Cyanobacteria That Can Survive on Mars Can Help Colonize Red Planet

Scientists may have reached a new milestone in making the colonization of Mars possible.

An experiment by German scientists has shown that blue-green algae can survive in the conditions of the Red Planet. This fact allows us to hope for the creation of life support for humans on Mars based on cyanobacteria.


One of the problems of the future colonization of Mars is the provision of food and oxygen to the inhabitants, which must be produced locally. For this purpose, scientists are conducting experiments with different types of plant material.

Among them – cyanobacteria, or blue-green algae – one of the most ancient and unpretentious organisms on Earth. They are capable of photosynthesis with the release of oxygen (such bacteria, according to scientists, at one time helped fill the earth’s atmosphere with oxygen).

An illustration of life-support systems that could be used on Mars based on Cyanobacteria. Credit: Cyprien Verseux
An illustration of life-support systems that could be used on Mars based on Cyanobacteria. Credit: Cyprien Verseux

Cyanobacteria can survive on Mars

The efficiency of blue-green algae on Mars will largely depend on their behavior in an artificial atmosphere. And the researchers believe that in this case, a trade-off is necessary between the conditions that would be desirable from an engineering and logistic point of view (proximity to the conditions of the surface of the Red Planet) and those that optimize the productivity of cyanobacteria.

To meet this compromise, scientists from the Center for Applied Space Technologies and Microgravity at the University of Bremen (Germany) have developed a low-pressure photobioreactor – Atmos. It provides strictly regulated and necessary atmospheric conditions (a mixture of gases that are observed in the atmosphere of Mars, and a lower pressure – one-tenth of the pressure on Earth at sea level) in nine cyanobacteria growing chambers. Also for this purpose, scientists took an analog of the Martian regolith.

Images A and B show the low-pressure photobioreactor used for the study. Illustration C shows a scheme of the device. Credit: Joris Wegner (University of the Arts Bremen)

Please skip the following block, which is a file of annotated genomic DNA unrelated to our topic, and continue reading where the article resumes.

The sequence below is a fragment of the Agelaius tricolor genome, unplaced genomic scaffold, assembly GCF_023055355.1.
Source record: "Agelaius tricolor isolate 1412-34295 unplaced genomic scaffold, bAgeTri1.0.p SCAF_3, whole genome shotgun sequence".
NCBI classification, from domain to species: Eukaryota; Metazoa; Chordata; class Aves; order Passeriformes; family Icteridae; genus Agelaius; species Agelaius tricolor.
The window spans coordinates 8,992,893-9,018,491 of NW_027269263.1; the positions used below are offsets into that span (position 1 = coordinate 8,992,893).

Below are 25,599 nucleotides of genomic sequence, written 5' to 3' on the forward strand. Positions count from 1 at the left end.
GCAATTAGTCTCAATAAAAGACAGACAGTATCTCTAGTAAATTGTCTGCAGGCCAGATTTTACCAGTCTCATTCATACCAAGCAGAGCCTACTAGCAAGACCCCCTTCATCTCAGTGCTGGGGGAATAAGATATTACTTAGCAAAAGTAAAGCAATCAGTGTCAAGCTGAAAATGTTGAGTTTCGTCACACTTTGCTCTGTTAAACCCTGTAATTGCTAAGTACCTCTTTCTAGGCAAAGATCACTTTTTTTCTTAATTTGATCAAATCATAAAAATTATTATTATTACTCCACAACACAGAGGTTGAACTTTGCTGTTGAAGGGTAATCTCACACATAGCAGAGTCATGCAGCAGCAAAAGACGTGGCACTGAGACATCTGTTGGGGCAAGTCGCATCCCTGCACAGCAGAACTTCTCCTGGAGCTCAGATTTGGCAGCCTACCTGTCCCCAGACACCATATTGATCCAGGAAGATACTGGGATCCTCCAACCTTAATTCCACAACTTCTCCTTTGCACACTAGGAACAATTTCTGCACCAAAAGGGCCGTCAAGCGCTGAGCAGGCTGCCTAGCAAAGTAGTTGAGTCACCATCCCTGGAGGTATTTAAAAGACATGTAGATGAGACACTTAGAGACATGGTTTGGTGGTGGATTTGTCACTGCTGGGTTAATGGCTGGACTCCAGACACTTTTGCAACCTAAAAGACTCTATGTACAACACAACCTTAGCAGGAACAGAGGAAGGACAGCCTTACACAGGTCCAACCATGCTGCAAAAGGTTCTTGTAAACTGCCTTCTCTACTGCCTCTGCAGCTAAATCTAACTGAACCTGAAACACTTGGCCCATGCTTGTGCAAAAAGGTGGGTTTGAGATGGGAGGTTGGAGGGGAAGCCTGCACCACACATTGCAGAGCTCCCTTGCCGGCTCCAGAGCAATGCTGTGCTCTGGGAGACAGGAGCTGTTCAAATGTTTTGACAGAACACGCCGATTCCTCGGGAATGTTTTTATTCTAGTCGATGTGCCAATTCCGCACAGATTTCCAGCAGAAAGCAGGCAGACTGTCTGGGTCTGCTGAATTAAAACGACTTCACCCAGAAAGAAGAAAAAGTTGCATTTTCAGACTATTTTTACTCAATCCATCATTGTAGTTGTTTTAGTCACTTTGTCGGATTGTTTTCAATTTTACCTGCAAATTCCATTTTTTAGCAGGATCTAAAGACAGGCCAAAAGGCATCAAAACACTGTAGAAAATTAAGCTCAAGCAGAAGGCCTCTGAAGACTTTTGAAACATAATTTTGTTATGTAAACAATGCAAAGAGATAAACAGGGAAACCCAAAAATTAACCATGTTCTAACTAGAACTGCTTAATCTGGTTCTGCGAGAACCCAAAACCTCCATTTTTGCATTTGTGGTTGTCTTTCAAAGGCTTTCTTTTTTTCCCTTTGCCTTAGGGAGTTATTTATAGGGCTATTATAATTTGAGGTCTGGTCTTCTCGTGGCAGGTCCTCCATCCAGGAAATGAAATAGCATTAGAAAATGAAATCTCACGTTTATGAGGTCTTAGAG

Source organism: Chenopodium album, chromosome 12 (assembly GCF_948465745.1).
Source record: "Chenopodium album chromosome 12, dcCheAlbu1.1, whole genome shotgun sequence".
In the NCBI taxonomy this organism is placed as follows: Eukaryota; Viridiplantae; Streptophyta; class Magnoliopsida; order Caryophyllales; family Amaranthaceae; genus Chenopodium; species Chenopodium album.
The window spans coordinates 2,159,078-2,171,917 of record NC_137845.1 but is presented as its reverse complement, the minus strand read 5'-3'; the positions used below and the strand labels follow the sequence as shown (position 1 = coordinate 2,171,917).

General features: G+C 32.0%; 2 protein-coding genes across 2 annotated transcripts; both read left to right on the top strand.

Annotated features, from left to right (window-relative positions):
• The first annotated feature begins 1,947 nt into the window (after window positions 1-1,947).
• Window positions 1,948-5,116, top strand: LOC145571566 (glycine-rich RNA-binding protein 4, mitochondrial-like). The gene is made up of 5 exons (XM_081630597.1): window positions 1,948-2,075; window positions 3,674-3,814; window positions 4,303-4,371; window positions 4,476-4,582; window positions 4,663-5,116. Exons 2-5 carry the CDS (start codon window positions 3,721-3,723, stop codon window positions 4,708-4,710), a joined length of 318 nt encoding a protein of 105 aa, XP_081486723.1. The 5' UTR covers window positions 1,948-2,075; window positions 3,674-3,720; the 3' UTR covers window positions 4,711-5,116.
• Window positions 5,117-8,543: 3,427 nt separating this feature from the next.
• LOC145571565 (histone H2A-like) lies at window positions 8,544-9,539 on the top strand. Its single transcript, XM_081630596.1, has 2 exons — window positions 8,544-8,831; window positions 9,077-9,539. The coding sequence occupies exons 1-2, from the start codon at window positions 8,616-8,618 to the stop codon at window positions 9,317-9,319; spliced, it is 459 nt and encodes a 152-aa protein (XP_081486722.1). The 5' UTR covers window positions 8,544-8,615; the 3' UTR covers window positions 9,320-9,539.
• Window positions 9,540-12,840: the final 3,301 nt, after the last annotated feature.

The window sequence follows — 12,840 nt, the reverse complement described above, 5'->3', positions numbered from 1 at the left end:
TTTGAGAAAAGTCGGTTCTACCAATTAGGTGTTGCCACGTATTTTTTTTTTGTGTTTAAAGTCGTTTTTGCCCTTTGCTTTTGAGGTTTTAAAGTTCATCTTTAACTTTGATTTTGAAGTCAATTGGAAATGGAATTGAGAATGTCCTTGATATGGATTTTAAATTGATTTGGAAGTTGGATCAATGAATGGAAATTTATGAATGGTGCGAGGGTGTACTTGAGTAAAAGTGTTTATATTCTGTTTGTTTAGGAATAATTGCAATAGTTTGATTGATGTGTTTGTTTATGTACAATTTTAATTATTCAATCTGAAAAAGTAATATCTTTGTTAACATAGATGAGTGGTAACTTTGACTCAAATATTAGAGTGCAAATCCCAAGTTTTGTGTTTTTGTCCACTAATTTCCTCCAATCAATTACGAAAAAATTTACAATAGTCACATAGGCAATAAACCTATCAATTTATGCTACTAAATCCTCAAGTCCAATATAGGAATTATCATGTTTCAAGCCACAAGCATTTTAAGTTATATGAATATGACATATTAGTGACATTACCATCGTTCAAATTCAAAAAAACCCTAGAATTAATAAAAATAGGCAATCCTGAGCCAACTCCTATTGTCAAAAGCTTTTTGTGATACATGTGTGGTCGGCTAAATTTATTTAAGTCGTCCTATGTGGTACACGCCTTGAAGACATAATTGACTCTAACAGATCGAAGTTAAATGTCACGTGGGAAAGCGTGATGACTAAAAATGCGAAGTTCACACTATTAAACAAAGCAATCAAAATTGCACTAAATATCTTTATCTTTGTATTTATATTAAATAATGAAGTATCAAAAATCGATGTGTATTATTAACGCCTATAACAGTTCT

Images A and B show the low-pressure photobioreactor used for the study. Illustration C shows a scheme of the device. Credit: Joris Wegner (University of the Arts Bremen)

The result was promising: cyanobacteria placed in such conditions retained the ability to grow in water containing only an analog of Martian dust. In addition, these algae could be used to feed other microorganisms. This is encouraging, since, on Earth, cyanobacteria are not always compatible with other life, as they are capable of releasing strong toxins.

The atmosphere of Mars is composed primarily of carbon dioxide and very little nitrogen. Blue-green algae appear to be capable of not only releasing oxygen under similar conditions but also producing organic compounds and nutrients to “fertilize” other living organisms. Scientists also checked this fact in their experiment: they grew E.coli on a dried extract of cyanobacteria grown in the artificial atmosphere of Mars.

The researchers emphasize that their results are an intermediate result, and in the future, they intend to simulate the artificial conditions of the Red Planet in different ways in order to study the behavior of cyanobacteria in more detail.

Making Mars Habitable Again

In September 2020, a network of salt lakes was discovered at the south pole of the Red Planet. They have formed on Mars over 3.5 billion years ago. The discovery was made using the Mars Express apparatus. The research station has been collecting data about the planet for 17 years. According to researchers, in the first epochs of existence, the planet was similar to the Earth.

With the arrival of the first humans to Mars approaching, scientists are conducting more and more experiments to make the red planet as friendly as possible for human settlement. The pressing question after this recent research is whether we can create such habitable conditions again on Mars with the help of cyanobacteria.


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Sources:

Eurekalert! (n.d.). Biotech fit for the red planet.
Morales, O. (2021, February 17). Blue-green algae may help astronauts survive on the red planet.
O’Neill, M. (2021, February 16). Mars bioreactor Atmos: BIOTECH fit for the red planet.
Starr, M. (n.d.). Blue-Green algae could help keep humans alive on Mars, experiment suggests.
Verseux, C., Heinicke, C., Ramalho, T., Determann, J., Duckhorn, M., Smagin, M., & Avila, M. (2021, January 07). A low-pressure, n2/co2 atmosphere is suitable for cyanobacterium-based life-support systems on mars.

Vladislav Tchakarov

Hello, my name is Vladislav and I am glad to have you here on Curiosmos. My experience as a freelance writer began in 2018 but I have been part of the Curiosmos family since mid-2020. As a history student, I have a strong passion for history and science, and the opportunity to research and write in this field on a daily basis is a dream come true.
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